One of the Agriculture Department’s top officials talks about how the agency is using technology to serve its customers better.
Technology's evolving ubiquitousness is forcing federal agencies to strategically rethink their legacy systems to better serve their increasingly tech-savvy customers. The Agriculture Department is embarking on an epic journey toward IT modernization and digital transformation to confront this issue head on.
In the latest episode of Critical Update, USDA Undersecretary for Farm Production and Conservation, Bill Northey, highlights how the agency is leveraging new technologies to enhance its service to farmers and producers across America. And to Northey, such an endeavor—continuing to operate while simultaneously making improvements and introducing new tech—is “like driving a car down the road 70 miles an hour and changing your tire at the same time.”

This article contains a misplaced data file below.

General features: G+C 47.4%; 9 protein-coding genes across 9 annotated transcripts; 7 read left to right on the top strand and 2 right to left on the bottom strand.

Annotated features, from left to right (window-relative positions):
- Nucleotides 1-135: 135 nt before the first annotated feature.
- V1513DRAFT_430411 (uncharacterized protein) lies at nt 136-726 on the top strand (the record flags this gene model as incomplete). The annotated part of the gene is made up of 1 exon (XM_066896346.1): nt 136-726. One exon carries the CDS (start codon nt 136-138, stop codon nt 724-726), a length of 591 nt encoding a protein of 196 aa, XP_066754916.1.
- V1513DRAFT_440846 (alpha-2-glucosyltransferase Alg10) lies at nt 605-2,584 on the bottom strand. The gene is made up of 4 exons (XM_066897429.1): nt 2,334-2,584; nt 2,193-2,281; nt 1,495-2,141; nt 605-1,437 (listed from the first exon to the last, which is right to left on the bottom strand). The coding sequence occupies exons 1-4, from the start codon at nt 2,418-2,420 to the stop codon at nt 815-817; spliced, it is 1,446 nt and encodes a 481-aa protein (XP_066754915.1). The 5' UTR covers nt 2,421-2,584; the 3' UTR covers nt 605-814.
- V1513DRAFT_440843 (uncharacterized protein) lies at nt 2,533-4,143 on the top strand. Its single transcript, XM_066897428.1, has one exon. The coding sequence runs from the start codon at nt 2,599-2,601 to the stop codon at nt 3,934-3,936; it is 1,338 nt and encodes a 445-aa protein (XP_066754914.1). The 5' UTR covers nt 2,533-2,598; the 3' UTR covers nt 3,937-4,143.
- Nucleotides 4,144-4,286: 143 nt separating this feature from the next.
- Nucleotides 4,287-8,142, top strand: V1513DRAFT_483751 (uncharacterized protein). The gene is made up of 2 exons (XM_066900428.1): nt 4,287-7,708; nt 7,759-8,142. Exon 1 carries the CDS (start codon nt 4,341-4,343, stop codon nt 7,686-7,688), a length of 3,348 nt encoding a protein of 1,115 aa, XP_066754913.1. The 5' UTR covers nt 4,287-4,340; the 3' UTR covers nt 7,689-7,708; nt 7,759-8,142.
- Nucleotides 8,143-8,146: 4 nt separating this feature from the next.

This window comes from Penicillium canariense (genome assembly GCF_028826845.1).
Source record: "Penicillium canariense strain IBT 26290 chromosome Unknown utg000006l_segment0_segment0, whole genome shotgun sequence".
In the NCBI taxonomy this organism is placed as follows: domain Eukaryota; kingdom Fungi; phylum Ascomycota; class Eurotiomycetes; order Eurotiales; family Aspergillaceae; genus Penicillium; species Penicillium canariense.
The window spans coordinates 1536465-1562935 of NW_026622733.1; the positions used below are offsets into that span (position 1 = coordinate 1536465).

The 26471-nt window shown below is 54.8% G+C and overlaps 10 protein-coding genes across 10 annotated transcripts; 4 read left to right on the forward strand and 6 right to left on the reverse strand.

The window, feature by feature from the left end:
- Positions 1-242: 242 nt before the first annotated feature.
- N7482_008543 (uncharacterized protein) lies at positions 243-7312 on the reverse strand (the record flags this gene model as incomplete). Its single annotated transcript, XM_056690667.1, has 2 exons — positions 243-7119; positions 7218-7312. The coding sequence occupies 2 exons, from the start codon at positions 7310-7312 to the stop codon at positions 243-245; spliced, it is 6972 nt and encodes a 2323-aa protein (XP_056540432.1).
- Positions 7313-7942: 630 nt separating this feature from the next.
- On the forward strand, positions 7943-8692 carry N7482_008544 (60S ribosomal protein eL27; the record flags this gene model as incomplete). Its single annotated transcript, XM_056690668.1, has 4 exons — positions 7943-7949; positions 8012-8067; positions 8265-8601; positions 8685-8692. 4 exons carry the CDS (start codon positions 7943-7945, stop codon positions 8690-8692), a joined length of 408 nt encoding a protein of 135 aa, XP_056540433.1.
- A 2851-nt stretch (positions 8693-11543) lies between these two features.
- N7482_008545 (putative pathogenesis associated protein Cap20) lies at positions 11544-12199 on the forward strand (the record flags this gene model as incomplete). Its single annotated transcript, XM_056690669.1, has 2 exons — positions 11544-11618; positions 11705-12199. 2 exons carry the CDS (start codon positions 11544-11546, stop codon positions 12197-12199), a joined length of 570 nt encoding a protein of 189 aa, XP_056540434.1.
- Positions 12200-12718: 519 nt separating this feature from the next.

The undersecretary reflects on change management and highlights some of the agency’s key learnings drawn from its ongoing rollout of farmers.gov, a one-stop digital resource built around the needs of both customers and thousands of field employees through a streamlined, farmer-centered approach.
He also illustrates how the agency is harnessing technology to engage customers across multiple generations, including appealing to younger digital natives without disengaging customers who prefer legacy-based and internet-free interactions.
But digital transformations also require strong top-down leadership. In government panels hosted around Washington, there’s a sort of prevailing notion that Agriculture Secretary Sonny Perdue is effectively setting the stage for innovation across USDA and its thousands of field offices—and other agencies are taking note. Northey dives into the secretary’s unique leadership vision and concerted efforts to implement new technologies to make USDA workers more available to those they serve.
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